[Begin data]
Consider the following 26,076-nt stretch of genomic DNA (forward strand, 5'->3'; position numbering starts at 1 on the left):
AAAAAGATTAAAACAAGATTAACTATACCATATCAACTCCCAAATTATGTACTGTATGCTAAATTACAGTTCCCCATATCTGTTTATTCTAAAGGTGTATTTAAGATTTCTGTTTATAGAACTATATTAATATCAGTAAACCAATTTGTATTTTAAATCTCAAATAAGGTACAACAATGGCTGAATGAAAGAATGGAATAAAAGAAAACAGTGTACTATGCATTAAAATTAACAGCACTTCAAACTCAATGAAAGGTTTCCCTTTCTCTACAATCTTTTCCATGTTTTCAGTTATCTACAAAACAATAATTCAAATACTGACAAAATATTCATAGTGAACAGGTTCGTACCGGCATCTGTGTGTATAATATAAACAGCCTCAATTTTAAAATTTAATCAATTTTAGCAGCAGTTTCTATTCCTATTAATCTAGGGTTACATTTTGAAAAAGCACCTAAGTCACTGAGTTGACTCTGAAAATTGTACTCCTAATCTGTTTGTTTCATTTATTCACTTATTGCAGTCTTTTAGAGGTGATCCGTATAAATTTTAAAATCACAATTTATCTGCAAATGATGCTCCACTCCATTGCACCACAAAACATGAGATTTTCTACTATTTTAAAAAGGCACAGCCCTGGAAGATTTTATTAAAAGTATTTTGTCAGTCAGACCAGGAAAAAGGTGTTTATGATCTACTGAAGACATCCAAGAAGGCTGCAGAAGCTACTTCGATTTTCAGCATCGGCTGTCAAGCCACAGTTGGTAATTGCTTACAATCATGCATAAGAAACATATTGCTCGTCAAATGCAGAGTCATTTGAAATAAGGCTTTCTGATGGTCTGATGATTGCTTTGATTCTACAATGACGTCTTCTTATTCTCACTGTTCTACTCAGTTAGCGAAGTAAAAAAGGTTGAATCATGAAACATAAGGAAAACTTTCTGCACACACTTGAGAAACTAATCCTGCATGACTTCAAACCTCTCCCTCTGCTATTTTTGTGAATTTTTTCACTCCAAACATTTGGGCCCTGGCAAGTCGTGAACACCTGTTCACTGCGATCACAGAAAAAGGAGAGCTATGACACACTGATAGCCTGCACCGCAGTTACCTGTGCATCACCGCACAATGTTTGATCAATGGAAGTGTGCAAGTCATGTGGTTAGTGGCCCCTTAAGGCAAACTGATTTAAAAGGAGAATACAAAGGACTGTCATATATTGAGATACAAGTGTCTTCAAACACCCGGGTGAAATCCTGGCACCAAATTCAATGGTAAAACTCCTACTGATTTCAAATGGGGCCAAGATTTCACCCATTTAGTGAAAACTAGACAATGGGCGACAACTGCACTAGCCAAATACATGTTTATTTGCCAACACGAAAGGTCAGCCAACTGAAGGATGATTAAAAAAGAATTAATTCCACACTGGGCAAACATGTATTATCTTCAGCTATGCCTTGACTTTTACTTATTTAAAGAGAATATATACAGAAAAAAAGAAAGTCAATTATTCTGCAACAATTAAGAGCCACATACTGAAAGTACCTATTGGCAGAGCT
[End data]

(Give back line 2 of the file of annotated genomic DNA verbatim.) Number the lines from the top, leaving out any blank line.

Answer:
AAAAAGATTAAAACAAGATTAACTATACCATATCAACTCCCAAATTATGTACTGTATGCTAAATTACAGTTCCCCATATCTGTTTATTCTAAAGGTGTATTTAAGATTTCTGTTTATAGAACTATATTAATATCAGTAAACCAATTTGTATTTTAAATCTCAAATAAGGTACAACAATGGCTGAATGAAAGAATGGAATAAAAGAAAACAGTGTACTATGCATTAAAATTAACAGCACTTCAAACTCAATGAAAGGTTTCCCTTTCTCTACAATCTTTTCCATGTTTTCAGTTATCTACAAAACAATAATTCAAATACTGACAAAATATTCATAGTGAACAGGTTCGTACCGGCATCTGTGTGTATAATATAAACAGCCTCAATTTTAAAATTTAATCAATTTTAGCAGCAGTTTCTATTCCTATTAATCTAGGGTTACATTTTGAAAAAGCACCTAAGTCACTGAGTTGACTCTGAAAATTGTACTCCTAATCTGTTTGTTTCATTTATTCACTTATTGCAGTCTTTTAGAGGTGATCCGTATAAATTTTAAAATCACAATTTATCTGCAAATGATGCTCCACTCCATTGCACCACAAAACATGAGATTTTCTACTATTTTAAAAAGGCACAGCCCTGGAAGATTTTATTAAAAGTATTTTGTCAGTCAGACCAGGAAAAAGGTGTTTATGATCTACTGAAGACATCCAAGAAGGCTGCAGAAGCTACTTCGATTTTCAGCATCGGCTGTCAAGCCACAGTTGGTAATTGCTTACAATCATGCATAAGAAACATATTGCTCGTCAAATGCAGAGTCATTTGAAATAAGGCTTTCTGATGGTCTGATGATTGCTTTGATTCTACAATGACGTCTTCTTATTCTCACTGTTCTACTCAGTTAGCGAAGTAAAAAAGGTTGAATCATGAAACATAAGGAAAACTTTCTGCACACACTTGAGAAACTAATCCTGCATGACTTCAAACCTCTCCCTCTGCTATTTTTGTGAATTTTTTCACTCCAAACATTTGGGCCCTGGCAAGTCGTGAACACCTGTTCACTGCGATCACAGAAAAAGGAGAGCTATGACACACTGATAGCCTGCACCGCAGTTACCTGTGCATCACCGCACAATGTTTGATCAATGGAAGTGTGCAAGTCATGTGGTTAGTGGCCCCTTAAGGCAAACTGATTTAAAAGGAGAATACAAAGGACTGTCATATATTGAGATACAAGTGTCTTCAAACACCCGGGTGAAATCCTGGCACCAAATTCAATGGTAAAACTCCTACTGATTTCAAATGGGGCCAAGATTTCACCCATTTAGTGAAAACTAGACAATGGGCGACAACTGCACTAGCCAAATACATGTTTATTTGCCAACACGAAAGGTCAGCCAACTGAAGGATGATTAAAAAAGAATTAATTCCACACTGGGCAAACATGTATTATCTTCAGCTATGCCTTGACTTTTACTTATTTAAAGAGAATATATACAGAAAAAAAGAAAGTCAATTATTCTGCAACAATTAAGAGCCACATACTGAAAGTACCTATTGGCAGAGCT